. . . . "The numbers don't add up," said D.C. Council member Harry Thomas Jr. (D-Ward 5), who said he supports council Chairman Vincent C. Gray's call for an oversight hearing on the situation this month.
Thomas was one of several council members who met with a contingent of about 200 McKinley Technical High School students who rallied Monday to protest the dismissal of 15 teachers. Chanting "No teachers, no peace," they marched from their school off Rhode Island Avenue NE and staged a sit-down demonstration in the plaza outside the school system's headquarters, where they unsuccessfully sought a meeting with Rhee, who was not there at the time. They continued on to the John A. Wilson Building.
"This reduction in force has occurred without any input by those who represent us," said Ikechukwu Umez-Eronini, a senior at McKinley, where an after-school scuffle with police Friday resulted in the arrests of a student and an adult.
Rhee has said the layoffs are necessary to close a $43.9 million gap in the fiscal 2010 budget that was triggered by a round of mid-summer spending cuts by the D.C. Council. She also said extra personnel held over from the closure of 23 schools at the end of the 2007-08 academic year must be shed.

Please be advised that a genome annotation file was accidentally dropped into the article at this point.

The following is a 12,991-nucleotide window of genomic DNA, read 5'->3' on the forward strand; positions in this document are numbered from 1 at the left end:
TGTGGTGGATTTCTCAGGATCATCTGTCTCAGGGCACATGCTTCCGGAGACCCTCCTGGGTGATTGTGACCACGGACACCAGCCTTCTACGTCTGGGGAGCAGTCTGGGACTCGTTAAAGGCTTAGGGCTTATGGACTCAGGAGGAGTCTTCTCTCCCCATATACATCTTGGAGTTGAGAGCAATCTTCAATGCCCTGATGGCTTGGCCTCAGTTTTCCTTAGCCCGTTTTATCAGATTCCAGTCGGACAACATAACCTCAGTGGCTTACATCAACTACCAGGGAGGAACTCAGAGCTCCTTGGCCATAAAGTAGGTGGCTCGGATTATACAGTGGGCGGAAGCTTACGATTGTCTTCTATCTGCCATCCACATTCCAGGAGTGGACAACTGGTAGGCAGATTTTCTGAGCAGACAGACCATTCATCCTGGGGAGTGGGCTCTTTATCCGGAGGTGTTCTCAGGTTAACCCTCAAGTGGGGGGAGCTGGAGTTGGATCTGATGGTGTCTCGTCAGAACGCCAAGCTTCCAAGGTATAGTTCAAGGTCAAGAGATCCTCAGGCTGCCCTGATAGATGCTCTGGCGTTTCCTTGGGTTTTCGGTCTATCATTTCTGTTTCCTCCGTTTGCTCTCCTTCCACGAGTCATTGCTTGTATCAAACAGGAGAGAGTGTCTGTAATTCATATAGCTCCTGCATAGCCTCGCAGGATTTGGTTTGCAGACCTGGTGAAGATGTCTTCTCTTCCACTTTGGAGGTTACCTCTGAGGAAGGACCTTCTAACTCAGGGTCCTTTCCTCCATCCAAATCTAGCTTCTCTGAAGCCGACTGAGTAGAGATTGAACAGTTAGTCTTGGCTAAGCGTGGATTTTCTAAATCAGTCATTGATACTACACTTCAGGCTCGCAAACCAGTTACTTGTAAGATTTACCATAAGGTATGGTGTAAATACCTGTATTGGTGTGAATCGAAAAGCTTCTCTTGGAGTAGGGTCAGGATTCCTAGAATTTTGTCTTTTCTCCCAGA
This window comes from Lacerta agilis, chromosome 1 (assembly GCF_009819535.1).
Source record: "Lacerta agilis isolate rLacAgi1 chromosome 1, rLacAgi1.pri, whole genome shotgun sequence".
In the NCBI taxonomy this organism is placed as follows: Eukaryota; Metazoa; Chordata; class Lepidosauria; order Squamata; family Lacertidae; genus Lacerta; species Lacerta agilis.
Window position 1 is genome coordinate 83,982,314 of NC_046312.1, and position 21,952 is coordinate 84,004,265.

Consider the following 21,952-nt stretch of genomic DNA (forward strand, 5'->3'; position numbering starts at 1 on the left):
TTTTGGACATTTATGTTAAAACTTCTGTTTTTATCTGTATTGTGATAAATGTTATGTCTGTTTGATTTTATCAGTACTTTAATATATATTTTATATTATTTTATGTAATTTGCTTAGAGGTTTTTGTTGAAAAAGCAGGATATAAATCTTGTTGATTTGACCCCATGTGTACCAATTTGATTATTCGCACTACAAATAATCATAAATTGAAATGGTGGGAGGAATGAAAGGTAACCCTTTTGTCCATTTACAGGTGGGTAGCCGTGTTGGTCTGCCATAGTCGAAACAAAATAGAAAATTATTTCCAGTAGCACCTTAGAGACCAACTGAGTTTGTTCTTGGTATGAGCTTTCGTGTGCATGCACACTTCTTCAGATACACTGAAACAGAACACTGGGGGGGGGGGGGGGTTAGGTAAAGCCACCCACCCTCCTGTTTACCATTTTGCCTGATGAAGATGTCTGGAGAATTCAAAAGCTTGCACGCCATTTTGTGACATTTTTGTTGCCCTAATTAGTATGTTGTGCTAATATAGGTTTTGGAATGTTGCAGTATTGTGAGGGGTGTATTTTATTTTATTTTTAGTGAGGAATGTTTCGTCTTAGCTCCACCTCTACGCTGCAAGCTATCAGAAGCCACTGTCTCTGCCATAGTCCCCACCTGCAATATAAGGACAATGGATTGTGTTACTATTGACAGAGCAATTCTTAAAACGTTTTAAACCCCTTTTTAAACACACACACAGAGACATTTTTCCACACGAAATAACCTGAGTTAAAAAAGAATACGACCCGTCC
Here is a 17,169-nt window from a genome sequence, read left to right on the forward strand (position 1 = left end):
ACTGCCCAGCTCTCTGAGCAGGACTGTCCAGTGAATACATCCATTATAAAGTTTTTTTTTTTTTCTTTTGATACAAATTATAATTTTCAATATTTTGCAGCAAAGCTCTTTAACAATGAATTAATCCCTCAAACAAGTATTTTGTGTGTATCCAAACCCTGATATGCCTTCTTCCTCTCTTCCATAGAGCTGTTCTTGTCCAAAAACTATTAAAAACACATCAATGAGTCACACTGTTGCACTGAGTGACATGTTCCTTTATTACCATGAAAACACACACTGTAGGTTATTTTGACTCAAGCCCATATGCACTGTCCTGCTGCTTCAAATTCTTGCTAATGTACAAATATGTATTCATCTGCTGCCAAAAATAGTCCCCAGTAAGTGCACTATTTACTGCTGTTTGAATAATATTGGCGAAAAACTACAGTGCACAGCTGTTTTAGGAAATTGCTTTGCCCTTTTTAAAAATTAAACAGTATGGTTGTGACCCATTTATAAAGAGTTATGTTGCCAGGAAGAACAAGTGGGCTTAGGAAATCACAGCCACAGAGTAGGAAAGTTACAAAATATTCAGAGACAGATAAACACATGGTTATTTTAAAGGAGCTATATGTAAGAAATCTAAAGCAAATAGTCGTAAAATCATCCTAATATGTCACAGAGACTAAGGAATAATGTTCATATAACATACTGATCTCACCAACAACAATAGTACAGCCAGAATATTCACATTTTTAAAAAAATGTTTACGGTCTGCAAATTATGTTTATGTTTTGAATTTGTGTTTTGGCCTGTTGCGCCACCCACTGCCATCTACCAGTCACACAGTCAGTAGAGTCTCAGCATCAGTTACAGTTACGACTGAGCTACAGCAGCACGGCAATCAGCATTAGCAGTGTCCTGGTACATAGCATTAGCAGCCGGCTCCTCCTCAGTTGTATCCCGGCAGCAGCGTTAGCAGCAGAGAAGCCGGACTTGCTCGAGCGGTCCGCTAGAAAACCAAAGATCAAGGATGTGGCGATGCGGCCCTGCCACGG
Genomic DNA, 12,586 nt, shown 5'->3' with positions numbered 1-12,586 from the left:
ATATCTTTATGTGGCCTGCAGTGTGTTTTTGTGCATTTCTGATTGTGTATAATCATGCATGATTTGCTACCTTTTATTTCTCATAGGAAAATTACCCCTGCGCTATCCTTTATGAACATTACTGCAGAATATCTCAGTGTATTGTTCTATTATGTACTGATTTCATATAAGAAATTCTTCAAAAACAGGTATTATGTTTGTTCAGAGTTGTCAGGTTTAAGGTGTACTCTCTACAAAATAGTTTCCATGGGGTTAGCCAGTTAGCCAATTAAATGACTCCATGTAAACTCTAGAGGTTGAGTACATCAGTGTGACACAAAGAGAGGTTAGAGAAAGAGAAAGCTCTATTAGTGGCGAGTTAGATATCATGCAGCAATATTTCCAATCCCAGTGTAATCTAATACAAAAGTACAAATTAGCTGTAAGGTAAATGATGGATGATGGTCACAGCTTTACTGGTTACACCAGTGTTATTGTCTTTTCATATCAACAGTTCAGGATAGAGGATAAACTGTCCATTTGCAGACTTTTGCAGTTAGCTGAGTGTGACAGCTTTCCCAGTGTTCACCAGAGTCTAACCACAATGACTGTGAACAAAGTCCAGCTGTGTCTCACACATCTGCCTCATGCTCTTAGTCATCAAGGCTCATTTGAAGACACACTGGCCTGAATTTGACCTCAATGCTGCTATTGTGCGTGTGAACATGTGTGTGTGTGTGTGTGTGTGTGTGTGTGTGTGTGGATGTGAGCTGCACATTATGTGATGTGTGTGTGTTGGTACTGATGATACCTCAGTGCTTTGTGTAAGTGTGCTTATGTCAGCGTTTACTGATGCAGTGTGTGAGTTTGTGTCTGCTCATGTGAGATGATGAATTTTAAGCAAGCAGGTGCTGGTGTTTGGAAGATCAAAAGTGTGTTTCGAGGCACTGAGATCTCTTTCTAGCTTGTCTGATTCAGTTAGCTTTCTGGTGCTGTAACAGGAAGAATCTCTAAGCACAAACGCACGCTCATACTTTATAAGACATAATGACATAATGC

But questions remain about the severity of the crisis Rhee has described, in light of the growth of the school budget. The $779.5 million spending plan for 2010 represents a net increase of $14.9 million over fiscal 2009, according to an analysis by Gray's office.
Critics suggest that Rhee has contrived the shortfall to pursue her long-term goal of replacing most of the city's teacher corps, especially veteran instructors -- a charge she denies. Last fall, she directed principals to notify teachers they regarded as underperforming that they faced dismissal at the end of the 2008-09 school year unless they improved. About 80 instructors were terminated.. . .